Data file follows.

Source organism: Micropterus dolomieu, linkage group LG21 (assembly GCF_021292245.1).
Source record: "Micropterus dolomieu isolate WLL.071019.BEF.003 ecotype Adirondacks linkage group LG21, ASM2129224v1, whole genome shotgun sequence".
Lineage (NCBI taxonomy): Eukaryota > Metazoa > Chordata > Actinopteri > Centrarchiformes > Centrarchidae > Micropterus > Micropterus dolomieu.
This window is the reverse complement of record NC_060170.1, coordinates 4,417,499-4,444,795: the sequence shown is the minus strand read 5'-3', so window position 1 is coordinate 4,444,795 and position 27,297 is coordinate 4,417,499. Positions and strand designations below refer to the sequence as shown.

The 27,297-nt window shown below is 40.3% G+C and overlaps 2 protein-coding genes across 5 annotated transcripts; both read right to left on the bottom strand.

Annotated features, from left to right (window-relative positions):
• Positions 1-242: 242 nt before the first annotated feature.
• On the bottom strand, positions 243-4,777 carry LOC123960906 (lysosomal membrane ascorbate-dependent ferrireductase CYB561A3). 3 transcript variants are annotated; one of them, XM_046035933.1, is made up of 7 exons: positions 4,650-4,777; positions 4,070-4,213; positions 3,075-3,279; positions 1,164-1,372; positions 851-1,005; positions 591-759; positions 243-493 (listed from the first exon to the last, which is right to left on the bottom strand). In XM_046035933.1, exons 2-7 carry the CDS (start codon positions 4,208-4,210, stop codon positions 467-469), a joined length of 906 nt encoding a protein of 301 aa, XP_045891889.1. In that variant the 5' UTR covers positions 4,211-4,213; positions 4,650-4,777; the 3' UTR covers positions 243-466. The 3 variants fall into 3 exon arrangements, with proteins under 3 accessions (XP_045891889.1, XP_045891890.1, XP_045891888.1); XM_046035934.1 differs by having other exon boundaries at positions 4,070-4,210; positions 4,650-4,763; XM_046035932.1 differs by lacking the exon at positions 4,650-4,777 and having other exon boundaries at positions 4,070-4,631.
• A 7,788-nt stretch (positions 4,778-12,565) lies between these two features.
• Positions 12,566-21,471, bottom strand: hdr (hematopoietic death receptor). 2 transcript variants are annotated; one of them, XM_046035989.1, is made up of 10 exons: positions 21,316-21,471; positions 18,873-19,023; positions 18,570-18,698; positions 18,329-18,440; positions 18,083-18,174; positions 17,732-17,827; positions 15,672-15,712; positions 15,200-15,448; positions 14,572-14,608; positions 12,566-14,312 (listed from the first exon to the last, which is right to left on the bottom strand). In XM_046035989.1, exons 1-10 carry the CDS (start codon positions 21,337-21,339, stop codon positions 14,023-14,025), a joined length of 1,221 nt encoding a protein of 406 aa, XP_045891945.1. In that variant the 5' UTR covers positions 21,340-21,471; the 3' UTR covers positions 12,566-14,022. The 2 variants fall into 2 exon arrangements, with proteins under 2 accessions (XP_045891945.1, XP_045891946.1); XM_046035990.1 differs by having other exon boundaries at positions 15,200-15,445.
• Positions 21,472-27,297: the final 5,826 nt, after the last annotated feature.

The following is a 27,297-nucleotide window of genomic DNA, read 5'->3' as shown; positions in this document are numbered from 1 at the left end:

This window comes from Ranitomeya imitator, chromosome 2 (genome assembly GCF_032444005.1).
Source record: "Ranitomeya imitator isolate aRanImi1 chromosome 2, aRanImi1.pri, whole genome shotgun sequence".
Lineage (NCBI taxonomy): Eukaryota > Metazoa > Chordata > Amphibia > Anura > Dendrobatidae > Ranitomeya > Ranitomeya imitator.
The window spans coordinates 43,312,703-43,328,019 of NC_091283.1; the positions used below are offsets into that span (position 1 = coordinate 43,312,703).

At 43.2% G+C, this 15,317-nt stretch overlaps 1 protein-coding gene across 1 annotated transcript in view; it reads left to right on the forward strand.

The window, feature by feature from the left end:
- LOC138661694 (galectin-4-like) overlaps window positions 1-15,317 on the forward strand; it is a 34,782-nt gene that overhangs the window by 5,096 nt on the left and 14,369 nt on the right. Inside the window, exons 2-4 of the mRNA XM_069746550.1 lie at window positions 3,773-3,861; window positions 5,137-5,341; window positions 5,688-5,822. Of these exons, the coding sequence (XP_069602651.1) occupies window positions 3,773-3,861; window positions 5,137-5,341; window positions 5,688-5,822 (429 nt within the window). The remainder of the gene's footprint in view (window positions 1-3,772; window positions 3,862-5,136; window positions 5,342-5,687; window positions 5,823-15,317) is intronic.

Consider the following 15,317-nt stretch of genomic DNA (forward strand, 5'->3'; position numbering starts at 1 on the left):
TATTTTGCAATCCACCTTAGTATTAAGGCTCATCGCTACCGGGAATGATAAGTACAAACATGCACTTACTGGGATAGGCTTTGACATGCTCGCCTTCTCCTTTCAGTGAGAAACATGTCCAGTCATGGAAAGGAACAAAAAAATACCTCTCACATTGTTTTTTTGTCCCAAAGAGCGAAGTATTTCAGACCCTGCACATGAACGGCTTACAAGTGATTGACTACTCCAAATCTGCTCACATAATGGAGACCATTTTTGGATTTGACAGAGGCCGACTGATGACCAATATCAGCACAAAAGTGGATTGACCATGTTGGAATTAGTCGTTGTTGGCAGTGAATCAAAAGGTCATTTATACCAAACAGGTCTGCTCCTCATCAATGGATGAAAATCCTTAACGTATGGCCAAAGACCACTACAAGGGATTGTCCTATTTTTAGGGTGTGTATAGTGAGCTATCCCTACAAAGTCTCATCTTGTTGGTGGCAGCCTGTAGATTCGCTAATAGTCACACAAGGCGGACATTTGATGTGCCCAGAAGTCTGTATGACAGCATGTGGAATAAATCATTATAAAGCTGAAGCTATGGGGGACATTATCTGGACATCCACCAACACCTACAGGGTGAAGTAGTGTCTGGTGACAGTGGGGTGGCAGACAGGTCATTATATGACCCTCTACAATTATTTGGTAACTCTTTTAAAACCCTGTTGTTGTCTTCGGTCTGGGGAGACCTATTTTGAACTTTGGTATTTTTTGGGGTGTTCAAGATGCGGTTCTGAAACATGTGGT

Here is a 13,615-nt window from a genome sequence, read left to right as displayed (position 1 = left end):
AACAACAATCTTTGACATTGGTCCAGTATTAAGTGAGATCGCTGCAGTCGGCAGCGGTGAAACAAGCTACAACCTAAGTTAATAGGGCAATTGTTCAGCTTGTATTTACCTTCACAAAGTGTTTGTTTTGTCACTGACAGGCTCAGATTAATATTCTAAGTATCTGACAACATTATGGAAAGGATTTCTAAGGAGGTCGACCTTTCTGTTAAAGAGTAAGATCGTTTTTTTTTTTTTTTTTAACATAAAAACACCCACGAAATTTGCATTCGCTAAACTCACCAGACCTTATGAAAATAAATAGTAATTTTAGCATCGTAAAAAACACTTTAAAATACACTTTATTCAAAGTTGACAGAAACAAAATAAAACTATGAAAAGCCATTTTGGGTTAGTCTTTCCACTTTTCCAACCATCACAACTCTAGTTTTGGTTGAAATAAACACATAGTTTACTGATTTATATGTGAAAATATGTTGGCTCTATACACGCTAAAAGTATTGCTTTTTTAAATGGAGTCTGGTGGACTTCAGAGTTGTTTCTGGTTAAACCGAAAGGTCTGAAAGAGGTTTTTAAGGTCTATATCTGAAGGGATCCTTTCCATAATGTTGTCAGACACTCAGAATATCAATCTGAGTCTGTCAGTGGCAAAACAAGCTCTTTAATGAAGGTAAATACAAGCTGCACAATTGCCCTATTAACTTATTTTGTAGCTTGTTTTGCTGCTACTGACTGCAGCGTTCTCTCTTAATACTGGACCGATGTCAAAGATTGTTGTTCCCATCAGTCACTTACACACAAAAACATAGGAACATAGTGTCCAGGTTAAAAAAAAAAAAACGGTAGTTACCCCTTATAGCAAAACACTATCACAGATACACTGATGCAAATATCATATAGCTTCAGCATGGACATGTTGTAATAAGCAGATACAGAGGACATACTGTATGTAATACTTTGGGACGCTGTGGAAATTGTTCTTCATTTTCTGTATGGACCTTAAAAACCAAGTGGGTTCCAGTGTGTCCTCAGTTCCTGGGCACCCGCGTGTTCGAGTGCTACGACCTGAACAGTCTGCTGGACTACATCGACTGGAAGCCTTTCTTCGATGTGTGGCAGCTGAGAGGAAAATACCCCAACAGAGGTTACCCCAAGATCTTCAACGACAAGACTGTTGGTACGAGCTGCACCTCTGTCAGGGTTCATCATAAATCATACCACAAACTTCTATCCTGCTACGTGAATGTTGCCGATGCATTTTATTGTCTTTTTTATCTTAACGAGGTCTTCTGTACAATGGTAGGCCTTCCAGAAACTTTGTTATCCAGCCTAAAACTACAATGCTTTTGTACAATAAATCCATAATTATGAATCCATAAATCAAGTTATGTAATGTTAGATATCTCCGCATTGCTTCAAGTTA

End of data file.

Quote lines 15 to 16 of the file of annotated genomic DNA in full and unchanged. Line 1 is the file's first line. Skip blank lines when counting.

Lineage (NCBI taxonomy): Eukaryota > Metazoa > Chordata > Amphibia > Anura > Dendrobatidae > Ranitomeya > Ranitomeya imitator.
The window spans coordinates 43,312,703-43,328,019 of NC_091283.1; the positions used below are offsets into that span (position 1 = coordinate 43,312,703).